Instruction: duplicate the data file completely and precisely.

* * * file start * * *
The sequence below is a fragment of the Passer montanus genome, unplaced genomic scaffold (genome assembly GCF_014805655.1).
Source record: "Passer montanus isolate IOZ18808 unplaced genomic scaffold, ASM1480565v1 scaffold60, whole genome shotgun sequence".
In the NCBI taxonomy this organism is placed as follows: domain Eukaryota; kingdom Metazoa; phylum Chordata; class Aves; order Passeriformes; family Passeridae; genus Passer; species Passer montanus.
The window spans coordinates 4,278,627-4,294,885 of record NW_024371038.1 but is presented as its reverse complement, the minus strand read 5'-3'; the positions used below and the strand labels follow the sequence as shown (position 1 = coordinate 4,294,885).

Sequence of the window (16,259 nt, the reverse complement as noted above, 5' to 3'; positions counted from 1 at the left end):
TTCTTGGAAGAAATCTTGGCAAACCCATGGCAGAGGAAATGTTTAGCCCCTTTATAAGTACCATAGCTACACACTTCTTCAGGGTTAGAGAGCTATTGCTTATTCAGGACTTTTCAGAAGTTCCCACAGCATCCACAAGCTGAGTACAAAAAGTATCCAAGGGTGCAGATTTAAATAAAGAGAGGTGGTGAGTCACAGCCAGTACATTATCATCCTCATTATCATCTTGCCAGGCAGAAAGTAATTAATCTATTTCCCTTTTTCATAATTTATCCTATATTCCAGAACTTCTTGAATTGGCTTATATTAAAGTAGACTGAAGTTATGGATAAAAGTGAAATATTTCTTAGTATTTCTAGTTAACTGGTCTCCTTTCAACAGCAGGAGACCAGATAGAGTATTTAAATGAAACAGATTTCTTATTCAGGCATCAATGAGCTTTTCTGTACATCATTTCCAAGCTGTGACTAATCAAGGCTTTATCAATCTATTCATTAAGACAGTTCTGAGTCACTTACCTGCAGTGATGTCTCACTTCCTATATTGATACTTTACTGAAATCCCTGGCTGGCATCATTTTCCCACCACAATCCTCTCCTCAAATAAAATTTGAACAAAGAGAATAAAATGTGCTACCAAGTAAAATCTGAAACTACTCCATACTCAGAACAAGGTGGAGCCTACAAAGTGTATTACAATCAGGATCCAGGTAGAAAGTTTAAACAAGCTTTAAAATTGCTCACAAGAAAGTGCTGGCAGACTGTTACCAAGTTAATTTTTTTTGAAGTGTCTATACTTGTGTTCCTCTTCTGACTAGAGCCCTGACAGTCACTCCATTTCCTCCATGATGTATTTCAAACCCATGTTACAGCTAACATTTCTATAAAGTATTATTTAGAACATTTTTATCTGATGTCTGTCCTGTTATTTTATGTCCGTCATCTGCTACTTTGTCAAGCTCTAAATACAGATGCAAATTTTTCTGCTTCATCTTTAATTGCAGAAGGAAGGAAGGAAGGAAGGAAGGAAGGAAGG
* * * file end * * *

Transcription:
The sequence below is a fragment of the Passer montanus genome, unplaced genomic scaffold (genome assembly GCF_014805655.1).
Source record: "Passer montanus isolate IOZ18808 unplaced genomic scaffold, ASM1480565v1 scaffold60, whole genome shotgun sequence".
In the NCBI taxonomy this organism is placed as follows: domain Eukaryota; kingdom Metazoa; phylum Chordata; class Aves; order Passeriformes; family Passeridae; genus Passer; species Passer montanus.
The window spans coordinates 4,278,627-4,294,885 of record NW_024371038.1 but is presented as its reverse complement, the minus strand read 5'-3'; the positions used below and the strand labels follow the sequence as shown (position 1 = coordinate 4,294,885).

Sequence of the window (16,259 nt, the reverse complement as noted above, 5' to 3'; positions counted from 1 at the left end):
TTCTTGGAAGAAATCTTGGCAAACCCATGGCAGAGGAAATGTTTAGCCCCTTTATAAGTACCATAGCTACACACTTCTTCAGGGTTAGAGAGCTATTGCTTATTCAGGACTTTTCAGAAGTTCCCACAGCATCCACAAGCTGAGTACAAAAAGTATCCAAGGGTGCAGATTTAAATAAAGAGAGGTGGTGAGTCACAGCCAGTACATTATCATCCTCATTATCATCTTGCCAGGCAGAAAGTAATTAATCTATTTCCCTTTTTCATAATTTATCCTATATTCCAGAACTTCTTGAATTGGCTTATATTAAAGTAGACTGAAGTTATGGATAAAAGTGAAATATTTCTTAGTATTTCTAGTTAACTGGTCTCCTTTCAACAGCAGGAGACCAGATAGAGTATTTAAATGAAACAGATTTCTTATTCAGGCATCAATGAGCTTTTCTGTACATCATTTCCAAGCTGTGACTAATCAAGGCTTTATCAATCTATTCATTAAGACAGTTCTGAGTCACTTACCTGCAGTGATGTCTCACTTCCTATATTGATACTTTACTGAAATCCCTGGCTGGCATCATTTTCCCACCACAATCCTCTCCTCAAATAAAATTTGAACAAAGAGAATAAAATGTGCTACCAAGTAAAATCTGAAACTACTCCATACTCAGAACAAGGTGGAGCCTACAAAGTGTATTACAATCAGGATCCAGGTAGAAAGTTTAAACAAGCTTTAAAATTGCTCACAAGAAAGTGCTGGCAGACTGTTACCAAGTTAATTTTTTTTGAAGTGTCTATACTTGTGTTCCTCTTCTGACTAGAGCCCTGACAGTCACTCCATTTCCTCCATGATGTATTTCAAACCCATGTTACAGCTAACATTTCTATAAAGTATTATTTAGAACATTTTTATCTGATGTCTGTCCTGTTATTTTATGTCCGTCATCTGCTACTTTGTCAAGCTCTAAATACAGATGCAAATTTTTCTGCTTCATCTTTAATTGCAGAAGGAAGGAAGGAAGGAAGGAAGGAAGGAAGG